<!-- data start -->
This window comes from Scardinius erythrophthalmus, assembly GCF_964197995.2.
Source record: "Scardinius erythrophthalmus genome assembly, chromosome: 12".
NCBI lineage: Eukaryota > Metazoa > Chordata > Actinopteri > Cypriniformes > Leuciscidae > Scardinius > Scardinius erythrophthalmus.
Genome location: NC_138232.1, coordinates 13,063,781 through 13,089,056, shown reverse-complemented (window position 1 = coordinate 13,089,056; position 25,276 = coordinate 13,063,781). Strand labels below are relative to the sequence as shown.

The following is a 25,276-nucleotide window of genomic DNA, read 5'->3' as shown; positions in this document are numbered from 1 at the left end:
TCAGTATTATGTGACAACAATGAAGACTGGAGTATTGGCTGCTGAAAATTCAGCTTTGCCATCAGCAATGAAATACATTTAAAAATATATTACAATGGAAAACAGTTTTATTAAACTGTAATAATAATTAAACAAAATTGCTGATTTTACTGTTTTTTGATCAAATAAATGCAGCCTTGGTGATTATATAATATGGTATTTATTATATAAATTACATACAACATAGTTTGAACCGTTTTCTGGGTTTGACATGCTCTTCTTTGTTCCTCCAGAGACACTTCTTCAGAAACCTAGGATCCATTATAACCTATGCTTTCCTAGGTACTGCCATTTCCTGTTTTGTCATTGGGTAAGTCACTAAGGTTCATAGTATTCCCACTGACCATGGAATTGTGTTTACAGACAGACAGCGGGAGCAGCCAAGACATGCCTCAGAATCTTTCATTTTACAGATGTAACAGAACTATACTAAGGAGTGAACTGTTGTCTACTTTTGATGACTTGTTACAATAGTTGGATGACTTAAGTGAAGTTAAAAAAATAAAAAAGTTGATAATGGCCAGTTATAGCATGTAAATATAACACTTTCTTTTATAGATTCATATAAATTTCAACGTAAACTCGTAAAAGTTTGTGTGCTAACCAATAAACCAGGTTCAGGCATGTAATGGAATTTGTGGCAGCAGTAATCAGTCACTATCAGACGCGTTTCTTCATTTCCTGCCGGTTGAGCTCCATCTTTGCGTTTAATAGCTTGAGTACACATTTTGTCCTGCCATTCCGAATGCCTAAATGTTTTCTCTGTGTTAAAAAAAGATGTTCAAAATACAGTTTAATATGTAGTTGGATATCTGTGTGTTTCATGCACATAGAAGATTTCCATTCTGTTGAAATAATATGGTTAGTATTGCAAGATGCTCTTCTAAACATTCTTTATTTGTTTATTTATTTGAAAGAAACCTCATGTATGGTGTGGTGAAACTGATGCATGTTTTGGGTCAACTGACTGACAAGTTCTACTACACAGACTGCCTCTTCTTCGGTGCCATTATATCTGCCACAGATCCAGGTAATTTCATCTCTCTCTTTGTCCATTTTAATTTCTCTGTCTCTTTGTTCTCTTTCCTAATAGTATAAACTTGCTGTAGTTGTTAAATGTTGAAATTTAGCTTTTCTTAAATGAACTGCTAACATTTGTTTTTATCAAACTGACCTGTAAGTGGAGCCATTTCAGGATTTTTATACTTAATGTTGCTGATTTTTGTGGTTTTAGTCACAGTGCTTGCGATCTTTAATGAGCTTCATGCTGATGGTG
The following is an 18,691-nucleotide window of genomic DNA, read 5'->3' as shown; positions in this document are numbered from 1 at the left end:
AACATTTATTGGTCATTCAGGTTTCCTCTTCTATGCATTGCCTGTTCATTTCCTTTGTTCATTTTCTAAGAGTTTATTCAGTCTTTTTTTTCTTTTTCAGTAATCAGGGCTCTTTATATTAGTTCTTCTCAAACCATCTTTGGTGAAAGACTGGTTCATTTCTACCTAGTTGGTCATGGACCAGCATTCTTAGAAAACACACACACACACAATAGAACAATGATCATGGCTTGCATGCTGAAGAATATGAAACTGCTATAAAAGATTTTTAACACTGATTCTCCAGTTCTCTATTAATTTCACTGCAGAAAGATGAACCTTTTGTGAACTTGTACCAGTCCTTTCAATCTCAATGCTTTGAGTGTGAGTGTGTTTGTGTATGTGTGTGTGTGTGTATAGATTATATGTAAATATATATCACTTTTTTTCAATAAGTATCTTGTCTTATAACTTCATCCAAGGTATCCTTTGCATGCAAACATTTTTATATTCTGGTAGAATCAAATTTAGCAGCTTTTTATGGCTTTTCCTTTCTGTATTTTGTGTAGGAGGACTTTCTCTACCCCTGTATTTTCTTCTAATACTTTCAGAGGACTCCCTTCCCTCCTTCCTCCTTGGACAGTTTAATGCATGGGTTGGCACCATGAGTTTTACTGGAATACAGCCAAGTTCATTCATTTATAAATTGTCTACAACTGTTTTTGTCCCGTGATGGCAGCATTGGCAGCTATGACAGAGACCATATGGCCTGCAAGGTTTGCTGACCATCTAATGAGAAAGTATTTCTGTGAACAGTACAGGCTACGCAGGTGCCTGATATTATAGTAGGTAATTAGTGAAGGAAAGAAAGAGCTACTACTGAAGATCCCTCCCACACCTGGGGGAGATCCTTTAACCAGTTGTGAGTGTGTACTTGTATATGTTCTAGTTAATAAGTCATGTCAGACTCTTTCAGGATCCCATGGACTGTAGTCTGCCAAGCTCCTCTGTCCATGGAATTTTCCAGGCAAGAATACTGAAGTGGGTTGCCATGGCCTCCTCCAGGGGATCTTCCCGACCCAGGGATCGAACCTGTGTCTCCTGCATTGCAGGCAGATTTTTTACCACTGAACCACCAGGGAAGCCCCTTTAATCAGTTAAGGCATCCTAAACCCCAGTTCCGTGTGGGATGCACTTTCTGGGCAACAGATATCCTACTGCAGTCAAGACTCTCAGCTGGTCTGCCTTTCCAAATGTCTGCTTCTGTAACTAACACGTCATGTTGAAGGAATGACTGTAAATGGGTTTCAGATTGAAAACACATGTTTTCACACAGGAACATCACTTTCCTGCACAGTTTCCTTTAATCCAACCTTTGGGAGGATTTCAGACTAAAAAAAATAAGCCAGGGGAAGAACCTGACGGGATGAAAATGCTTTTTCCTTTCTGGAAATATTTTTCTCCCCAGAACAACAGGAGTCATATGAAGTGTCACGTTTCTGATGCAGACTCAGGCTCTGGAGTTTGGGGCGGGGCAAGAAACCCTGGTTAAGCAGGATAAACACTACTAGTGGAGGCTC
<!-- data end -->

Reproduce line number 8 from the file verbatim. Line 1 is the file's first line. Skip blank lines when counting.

AACATTTATTGGTCATTCAGGTTTCCTCTTCTATGCATTGCCTGTTCATTTCCTTTGTTCATTTTCTAAGAGTTTATTCAGTCTTTTTTTTCTTTTTCAGTAATCAGGGCTCTTTATATTAGTTCTTCTCAAACCATCTTTGGTGAAAGACTGGTTCATTTCTACCTAGTTGGTCATGGACCAGCATTCTTAGAAAACACACACACACACAATAGAACAATGATCATGGCTTGCATGCTGAAGAATATGAAACTGCTATAAAAGATTTTTAACACTGATTCTCCAGTTCTCTATTAATTTCACTGCAGAAAGATGAACCTTTTGTGAACTTGTACCAGTCCTTTCAATCTCAATGCTTTGAGTGTGAGTGTGTTTGTGTATGTGTGTGTGTGTGTATAGATTATATGTAAATATATATCACTTTTTTTCAATAAGTATCTTGTCTTATAACTTCATCCAAGGTATCCTTTGCATGCAAACATTTTTATATTCTGGTAGAATCAAATTTAGCAGCTTTTTATGGCTTTTCCTTTCTGTATTTTGTGTAGGAGGACTTTCTCTACCCCTGTATTTTCTTCTAATACTTTCAGAGGACTCCCTTCCCTCCTTCCTCCTTGGACAGTTTAATGCATGGGTTGGCACCATGAGTTTTACTGGAATACAGCCAAGTTCATTCATTTATAAATTGTCTACAACTGTTTTTGTCCCGTGATGGCAGCATTGGCAGCTATGACAGAGACCATATGGCCTGCAAGGTTTGCTGACCATCTAATGAGAAAGTATTTCTGTGAACAGTACAGGCTACGCAGGTGCCTGATATTATAGTAGGTAATTAGTGAAGGAAAGAAAGAGCTACTACTGAAGATCCCTCCCACACCTGGGGGAGATCCTTTAACCAGTTGTGAGTGTGTACTTGTATATGTTCTAGTTAATAAGTCATGTCAGACTCTTTCAGGATCCCATGGACTGTAGTCTGCCAAGCTCCTCTGTCCATGGAATTTTCCAGGCAAGAATACTGAAGTGGGTTGCCATGGCCTCCTCCAGGGGATCTTCCCGACCCAGGGATCGAACCTGTGTCTCCTGCATTGCAGGCAGATTTTTTACCACTGAACCACCAGGGAAGCCCCTTTAATCAGTTAAGGCATCCTAAACCCCAGTTCCGTGTGGGATGCACTTTCTGGGCAACAGATATCCTACTGCAGTCAAGACTCTCAGCTGGTCTGCCTTTCCAAATGTCTGCTTCTGTAACTAACACGTCATGTTGAAGGAATGACTGTAAATGGGTTTCAGATTGAAAACACATGTTTTCACACAGGAACATCACTTTCCTGCACAGTTTCCTTTAATCCAACCTTTGGGAGGATTTCAGACTAAAAAAAATAAGCCAGGGGAAGAACCTGACGGGATGAAAATGCTTTTTCCTTTCTGGAAATATTTTTCTCCCCAGAACAACAGGAGTCATATGAAGTGTCACGTTTCTGATGCAGACTCAGGCTCTGGAGTTTGGGGCGGGGCAAGAAACCCTGGTTAAGCAGGATAAACACTACTAGTGGAGGCTC